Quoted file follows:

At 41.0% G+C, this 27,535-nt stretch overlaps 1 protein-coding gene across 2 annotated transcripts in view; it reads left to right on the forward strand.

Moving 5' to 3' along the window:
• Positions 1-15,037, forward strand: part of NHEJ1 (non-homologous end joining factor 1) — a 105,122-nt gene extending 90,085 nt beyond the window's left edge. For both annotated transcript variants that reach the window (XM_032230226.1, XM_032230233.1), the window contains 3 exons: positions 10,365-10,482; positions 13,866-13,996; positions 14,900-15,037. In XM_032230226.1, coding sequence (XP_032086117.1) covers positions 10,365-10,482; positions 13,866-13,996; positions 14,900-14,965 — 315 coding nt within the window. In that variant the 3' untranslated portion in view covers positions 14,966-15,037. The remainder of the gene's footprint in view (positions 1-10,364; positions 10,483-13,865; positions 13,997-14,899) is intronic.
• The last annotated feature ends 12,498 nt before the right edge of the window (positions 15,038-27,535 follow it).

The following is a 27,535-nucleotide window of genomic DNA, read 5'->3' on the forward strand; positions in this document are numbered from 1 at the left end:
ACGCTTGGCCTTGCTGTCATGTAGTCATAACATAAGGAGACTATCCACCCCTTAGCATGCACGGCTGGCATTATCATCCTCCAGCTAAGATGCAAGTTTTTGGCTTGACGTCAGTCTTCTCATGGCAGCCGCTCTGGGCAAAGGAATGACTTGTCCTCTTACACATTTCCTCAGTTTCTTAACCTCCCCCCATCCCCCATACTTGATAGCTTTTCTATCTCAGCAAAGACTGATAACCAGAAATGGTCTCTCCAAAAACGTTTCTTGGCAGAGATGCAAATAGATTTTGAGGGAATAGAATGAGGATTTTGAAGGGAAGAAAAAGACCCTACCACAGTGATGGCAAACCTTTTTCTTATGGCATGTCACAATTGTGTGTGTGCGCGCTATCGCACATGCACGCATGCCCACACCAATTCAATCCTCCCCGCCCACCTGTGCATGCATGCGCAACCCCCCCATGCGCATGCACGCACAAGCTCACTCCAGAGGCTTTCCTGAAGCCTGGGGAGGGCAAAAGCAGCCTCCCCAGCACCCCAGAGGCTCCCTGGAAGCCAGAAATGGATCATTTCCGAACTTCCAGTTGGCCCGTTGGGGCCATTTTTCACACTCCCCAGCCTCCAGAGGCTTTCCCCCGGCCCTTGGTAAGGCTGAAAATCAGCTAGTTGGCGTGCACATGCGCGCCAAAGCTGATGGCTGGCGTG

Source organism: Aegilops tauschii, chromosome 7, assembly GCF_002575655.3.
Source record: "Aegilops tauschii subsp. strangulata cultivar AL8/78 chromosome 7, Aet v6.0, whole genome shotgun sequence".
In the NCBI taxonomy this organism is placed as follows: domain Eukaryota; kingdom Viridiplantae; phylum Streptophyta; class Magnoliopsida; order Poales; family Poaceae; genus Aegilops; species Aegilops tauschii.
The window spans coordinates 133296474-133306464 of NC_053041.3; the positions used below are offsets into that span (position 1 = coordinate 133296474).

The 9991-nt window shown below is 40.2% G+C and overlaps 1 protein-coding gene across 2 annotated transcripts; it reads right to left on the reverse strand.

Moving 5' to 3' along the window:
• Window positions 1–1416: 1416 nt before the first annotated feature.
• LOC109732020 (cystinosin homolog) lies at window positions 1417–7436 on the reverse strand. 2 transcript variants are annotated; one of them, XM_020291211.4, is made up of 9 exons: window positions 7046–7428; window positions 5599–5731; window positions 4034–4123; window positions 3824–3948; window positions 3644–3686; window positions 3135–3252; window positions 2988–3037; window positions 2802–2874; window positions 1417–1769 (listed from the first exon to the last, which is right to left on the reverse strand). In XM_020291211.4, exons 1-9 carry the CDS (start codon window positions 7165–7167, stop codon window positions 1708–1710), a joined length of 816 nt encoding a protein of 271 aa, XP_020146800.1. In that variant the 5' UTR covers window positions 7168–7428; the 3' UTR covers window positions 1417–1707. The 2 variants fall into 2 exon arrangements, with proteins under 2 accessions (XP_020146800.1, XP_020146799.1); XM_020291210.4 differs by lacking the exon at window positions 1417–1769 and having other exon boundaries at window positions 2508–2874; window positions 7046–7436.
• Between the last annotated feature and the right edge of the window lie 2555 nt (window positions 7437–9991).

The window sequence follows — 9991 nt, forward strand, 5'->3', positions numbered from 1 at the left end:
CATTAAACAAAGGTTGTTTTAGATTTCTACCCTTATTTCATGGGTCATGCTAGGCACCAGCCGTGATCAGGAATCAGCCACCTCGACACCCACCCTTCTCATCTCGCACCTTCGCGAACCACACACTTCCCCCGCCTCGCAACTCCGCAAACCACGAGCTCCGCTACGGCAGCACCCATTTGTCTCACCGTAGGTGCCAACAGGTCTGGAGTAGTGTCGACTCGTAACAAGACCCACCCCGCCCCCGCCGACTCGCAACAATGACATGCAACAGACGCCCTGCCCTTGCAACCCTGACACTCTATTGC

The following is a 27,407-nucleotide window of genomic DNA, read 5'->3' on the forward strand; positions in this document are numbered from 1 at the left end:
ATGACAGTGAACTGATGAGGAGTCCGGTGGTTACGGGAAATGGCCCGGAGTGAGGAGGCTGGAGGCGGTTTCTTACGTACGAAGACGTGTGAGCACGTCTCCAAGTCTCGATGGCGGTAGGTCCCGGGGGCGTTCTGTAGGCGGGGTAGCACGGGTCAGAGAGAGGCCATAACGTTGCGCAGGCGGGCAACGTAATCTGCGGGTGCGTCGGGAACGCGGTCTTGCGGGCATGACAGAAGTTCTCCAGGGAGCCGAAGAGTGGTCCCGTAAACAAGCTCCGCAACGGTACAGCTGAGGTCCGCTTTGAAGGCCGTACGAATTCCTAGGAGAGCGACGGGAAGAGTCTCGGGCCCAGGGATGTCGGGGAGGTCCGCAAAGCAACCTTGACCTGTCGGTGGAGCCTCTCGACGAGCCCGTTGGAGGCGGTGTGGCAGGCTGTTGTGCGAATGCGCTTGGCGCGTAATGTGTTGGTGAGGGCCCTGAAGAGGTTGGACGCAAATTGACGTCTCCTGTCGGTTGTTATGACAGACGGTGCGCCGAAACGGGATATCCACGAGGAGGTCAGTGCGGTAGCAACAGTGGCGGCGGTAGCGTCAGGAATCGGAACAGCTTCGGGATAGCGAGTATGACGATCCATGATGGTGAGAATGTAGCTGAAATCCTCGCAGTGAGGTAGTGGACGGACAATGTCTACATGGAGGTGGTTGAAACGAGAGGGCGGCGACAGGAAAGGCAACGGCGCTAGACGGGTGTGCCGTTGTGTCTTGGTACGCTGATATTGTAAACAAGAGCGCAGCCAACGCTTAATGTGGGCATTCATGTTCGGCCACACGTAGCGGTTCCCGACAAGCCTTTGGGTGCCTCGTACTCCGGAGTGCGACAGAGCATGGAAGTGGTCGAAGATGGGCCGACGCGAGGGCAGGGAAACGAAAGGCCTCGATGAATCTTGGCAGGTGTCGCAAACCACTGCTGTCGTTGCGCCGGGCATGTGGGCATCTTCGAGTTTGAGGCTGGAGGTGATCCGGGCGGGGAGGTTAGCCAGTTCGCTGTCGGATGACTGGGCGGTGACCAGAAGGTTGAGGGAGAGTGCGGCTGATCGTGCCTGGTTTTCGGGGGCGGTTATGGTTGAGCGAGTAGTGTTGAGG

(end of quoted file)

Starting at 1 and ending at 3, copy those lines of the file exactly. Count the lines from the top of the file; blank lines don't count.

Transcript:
At 41.0% G+C, this 27,535-nt stretch overlaps 1 protein-coding gene across 2 annotated transcripts in view; it reads left to right on the forward strand.

Moving 5' to 3' along the window:
• Positions 1-15,037, forward strand: part of NHEJ1 (non-homologous end joining factor 1) — a 105,122-nt gene extending 90,085 nt beyond the window's left edge. For both annotated transcript variants that reach the window (XM_032230226.1, XM_032230233.1), the window contains 3 exons: positions 10,365-10,482; positions 13,866-13,996; positions 14,900-15,037. In XM_032230226.1, coding sequence (XP_032086117.1) covers positions 10,365-10,482; positions 13,866-13,996; positions 14,900-14,965 — 315 coding nt within the window. In that variant the 3' untranslated portion in view covers positions 14,966-15,037. The remainder of the gene's footprint in view (positions 1-10,364; positions 10,483-13,865; positions 13,997-14,899) is intronic.